When Congress was writing the health-care bill, lawmakers insisted the individual mandate that consumers buy insurance was backed up by a penalty, not a tax. On Monday, that decision came back to bite them.
U.S. District Judge Henry E. Hudson, who in a 42-page ruling found key parts of the health-care law unconstitutional, said he was convinced by the government's repeated denials during the debate that the law is not part of the government's taxing powers and therefore must meet much stricter limits — which it failed to do.
The ruling is a major setback for President Obama and his administration, which belatedly argued in court that the penalty was, in fact, a tax, and thus the individual mandate to force insurance purchases is allowable by the broader limits the Constitution allows Congress under its taxing powers.
"It's incontrovertible that Congress thought it was acting under the commerce power, not the taxing power. There's just no other way of resolving this issue," said Michael Cannon, director of health policy studies at the Cato Institute.
During the health-care debate, Mr. Obama said the penalty for those who didn't buy insurance was "absolutely not a tax increase." But by June, the New York Times reported, government lawyers were defending the law in court by arguing that Congress can use its taxing power to do things that other powers, such as the General Welfare or Commerce clauses, cannot do.
In this case, the administration argued that the only way to achieve the goals of requiring insurers to expand coverage was to force more people to buy insurance — and the way to do that was to penalize them for not buying it.
After the ruling, the White House insisted that the health-care overhaul is constitutional and said it would eventually prevail.
"Obviously, the administration argued on the other side of this case and disagrees with the ruling," White House press secretary Robert Gibbs told reporters, adding that in two other cases judges have ruled in favor of the administration. "We are confident that the Affordable Care Act will be upheld."
Mr. Gibbs said he had not spoken with Mr. Obama, a former constitutional law professor, about the ruling.
Judge Hudson's decision does not bar the federal government from implementing the law until the legal issues are settled. The individual mandate goes into effect in 2014.
Mr. Gibbs said doing away with the "individual responsibility portion" would undermine the entire law since it is the foundation for eliminating insurance company discrimination of patients with pre-existing conditions.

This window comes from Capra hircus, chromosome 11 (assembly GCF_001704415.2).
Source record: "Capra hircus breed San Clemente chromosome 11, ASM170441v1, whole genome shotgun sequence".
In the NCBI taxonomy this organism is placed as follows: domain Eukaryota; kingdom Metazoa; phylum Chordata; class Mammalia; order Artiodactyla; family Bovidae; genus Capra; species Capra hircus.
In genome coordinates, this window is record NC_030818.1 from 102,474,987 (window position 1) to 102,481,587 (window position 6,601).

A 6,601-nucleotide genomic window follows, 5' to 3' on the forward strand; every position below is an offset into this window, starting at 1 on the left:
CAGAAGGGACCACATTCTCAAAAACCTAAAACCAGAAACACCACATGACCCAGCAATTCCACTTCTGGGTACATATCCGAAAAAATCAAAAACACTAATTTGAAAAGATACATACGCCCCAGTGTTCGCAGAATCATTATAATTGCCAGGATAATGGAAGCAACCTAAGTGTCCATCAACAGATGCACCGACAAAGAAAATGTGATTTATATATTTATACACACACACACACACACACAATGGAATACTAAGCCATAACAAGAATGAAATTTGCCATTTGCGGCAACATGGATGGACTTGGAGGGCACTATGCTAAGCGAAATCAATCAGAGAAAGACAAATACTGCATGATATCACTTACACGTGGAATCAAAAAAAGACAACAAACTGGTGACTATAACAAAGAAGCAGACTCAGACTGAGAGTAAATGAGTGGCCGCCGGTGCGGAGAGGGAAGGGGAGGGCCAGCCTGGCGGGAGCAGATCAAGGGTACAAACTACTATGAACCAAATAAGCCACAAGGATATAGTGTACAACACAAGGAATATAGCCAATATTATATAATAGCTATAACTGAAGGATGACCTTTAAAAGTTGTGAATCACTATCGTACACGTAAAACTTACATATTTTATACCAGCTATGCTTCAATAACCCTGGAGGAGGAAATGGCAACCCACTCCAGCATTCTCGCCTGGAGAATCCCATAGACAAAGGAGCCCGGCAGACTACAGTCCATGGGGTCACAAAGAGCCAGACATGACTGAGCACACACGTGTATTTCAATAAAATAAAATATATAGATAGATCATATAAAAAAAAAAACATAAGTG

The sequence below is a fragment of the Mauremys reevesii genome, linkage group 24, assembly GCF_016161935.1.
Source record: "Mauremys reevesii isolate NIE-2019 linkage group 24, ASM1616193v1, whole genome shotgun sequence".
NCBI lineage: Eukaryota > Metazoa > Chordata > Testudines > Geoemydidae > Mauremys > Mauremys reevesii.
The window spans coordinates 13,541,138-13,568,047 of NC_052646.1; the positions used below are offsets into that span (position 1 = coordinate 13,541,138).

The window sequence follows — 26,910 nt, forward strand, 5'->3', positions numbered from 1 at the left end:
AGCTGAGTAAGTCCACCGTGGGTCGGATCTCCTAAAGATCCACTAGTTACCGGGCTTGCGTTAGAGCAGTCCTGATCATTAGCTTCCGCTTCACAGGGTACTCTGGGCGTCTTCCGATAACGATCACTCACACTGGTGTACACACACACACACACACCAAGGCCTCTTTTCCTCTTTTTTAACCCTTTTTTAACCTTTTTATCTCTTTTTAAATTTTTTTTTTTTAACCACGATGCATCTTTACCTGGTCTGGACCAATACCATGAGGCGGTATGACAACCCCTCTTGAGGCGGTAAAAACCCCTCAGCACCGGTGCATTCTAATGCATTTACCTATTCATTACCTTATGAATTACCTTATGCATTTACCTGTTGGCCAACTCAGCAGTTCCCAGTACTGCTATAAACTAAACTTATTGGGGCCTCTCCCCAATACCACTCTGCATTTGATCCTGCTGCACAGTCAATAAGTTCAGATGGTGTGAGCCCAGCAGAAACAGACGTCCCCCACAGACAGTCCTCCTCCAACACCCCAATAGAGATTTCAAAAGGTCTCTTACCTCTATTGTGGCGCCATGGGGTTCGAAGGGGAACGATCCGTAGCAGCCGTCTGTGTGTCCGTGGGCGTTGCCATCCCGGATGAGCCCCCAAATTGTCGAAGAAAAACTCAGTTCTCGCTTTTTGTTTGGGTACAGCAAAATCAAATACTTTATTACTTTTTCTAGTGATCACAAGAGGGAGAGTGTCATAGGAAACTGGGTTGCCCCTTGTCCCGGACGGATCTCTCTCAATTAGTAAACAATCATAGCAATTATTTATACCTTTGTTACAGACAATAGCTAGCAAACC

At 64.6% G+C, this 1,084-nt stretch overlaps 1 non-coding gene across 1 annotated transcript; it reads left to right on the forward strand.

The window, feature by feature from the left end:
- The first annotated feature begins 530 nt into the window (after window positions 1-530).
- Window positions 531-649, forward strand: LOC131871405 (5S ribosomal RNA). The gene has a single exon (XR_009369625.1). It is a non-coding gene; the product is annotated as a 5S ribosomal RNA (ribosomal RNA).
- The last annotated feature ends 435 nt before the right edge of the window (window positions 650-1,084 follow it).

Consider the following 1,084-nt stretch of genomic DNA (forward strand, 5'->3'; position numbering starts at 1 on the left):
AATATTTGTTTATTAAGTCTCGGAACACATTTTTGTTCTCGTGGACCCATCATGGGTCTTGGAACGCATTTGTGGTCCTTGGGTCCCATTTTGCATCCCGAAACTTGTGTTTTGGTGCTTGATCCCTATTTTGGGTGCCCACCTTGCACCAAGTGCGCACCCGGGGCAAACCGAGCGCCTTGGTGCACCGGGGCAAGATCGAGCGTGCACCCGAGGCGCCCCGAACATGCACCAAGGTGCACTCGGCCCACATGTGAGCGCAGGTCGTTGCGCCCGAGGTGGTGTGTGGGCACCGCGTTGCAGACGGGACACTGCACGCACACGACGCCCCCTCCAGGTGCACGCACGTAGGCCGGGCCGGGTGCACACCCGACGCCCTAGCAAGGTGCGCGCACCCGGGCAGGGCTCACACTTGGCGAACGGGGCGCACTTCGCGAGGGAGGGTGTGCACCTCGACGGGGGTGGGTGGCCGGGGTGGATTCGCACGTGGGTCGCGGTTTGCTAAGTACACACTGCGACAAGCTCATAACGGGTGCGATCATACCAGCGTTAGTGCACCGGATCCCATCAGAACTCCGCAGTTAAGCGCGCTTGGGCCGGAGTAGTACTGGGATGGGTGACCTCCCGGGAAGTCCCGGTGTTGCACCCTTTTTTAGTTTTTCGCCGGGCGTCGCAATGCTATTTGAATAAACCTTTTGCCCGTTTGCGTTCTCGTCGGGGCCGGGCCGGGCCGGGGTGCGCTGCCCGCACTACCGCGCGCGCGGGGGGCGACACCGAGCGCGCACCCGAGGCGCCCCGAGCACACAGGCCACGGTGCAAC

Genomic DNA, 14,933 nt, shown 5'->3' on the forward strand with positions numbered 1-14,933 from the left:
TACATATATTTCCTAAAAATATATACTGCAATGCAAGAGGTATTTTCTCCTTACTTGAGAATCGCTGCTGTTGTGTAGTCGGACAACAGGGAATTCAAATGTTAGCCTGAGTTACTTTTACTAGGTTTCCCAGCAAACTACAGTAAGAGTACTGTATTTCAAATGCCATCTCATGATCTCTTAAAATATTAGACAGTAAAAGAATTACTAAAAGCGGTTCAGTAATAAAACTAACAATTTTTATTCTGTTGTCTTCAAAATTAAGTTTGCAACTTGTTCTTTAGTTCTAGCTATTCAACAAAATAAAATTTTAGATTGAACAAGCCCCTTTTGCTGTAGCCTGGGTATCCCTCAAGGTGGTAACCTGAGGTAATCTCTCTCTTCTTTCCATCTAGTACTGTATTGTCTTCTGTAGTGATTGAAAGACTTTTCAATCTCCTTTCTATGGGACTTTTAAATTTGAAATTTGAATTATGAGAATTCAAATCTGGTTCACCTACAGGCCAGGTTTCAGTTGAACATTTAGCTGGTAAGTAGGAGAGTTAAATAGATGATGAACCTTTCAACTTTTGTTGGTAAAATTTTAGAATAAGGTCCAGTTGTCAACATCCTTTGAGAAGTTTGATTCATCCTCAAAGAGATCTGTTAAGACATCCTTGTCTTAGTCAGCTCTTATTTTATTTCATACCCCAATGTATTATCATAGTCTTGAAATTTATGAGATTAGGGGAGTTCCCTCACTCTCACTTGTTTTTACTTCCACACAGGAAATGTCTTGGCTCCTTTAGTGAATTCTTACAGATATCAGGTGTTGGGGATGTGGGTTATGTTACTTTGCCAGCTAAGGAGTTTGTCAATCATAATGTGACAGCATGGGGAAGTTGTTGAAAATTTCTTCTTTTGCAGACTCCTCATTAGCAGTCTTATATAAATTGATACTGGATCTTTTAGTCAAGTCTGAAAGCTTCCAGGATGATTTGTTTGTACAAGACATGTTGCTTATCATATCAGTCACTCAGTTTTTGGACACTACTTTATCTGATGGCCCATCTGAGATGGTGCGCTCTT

Democrats appeared to suffer in Judge Hudson's ruling for the tortuous way in which they passed the health-care bill.
The Senate passed its version in late 2009, on the strength of Democrats' 60 votes, or enough to overcome a filibuster. Just a month later, however, Sen. Scott Brown's surprise victory in Massachusetts gave the GOP 41 seats in the Senate, which meant Republicans had the votes to block a final compromise bill with the House.
That meant House Democratic leaders had to pass the Senate bill as is, without any changes — including the "penalty" language the Senate adopted. And that was a critical factor in Judge Hudson's thinking.
"In the final version of the ACA enacted by the Senate on Dec. 24, 2009, the term 'penalty' was substituted for 'tax' in Section 1501(b)(1)," Judge Hudson wrote. "A logical inference can be drawn that the substitution of this critical language was a conscious and deliberate act on the part of Congress."
Mr. Cannon said even if the judge had upheld the penalty as a tax, it still could have been found unconstitutional because it doesn't fit under the authorized types of taxes: income, excise or direct taxes.
"Even if they were right it was a tax, it would be an unconstitutional tax," he said.
Democratic lawmakers tried to portray the ruling as a political decision, rather than a legal one.
Reps. Sander Levin and Pete Stark, two high-ranking Democrats on one of the House committees with jurisdiction over the law, pointedly noted that Judge Hudson was appointed by a Republican president, and accused him of "judicial activism."
More than 20 lawsuits have been filed challenging the overhaul, and both sides expect the buck ultimately to stop with the U.S. Supreme Court.
On Monday, several congressional Republicans called on the administration to join Virginia Attorney General Kenneth T. Cuccinelli II's request for an expedited review by the high court. The tax-versus-penalty issue is likely to dog the case all the way.
"The dictionary at times looked like a major impediment to the federal government," Mr. Cuccinelli said in a press conference call Monday.
Republicans, who in January will take over the House and see their numbers in the Senate minority rise, campaigned this November on a pledge to repeal at least part of the Democrats' law.
"The nonpartisan Congressional Research Service called requiring people to buy a good or service or be penalized a 'novel issue,' and now a federal court has ruled it unconstitutional," said Sen. Charles E. Grassley, Iowa Republican. "The ruling is likely to be appealed, but it's a clear signal that the constitutionality of the law, which was moved through Congress with a lot of controversy and partisanship, isn't as certain as its supporters have argued."
Seth McLaughlin contributed to this article.
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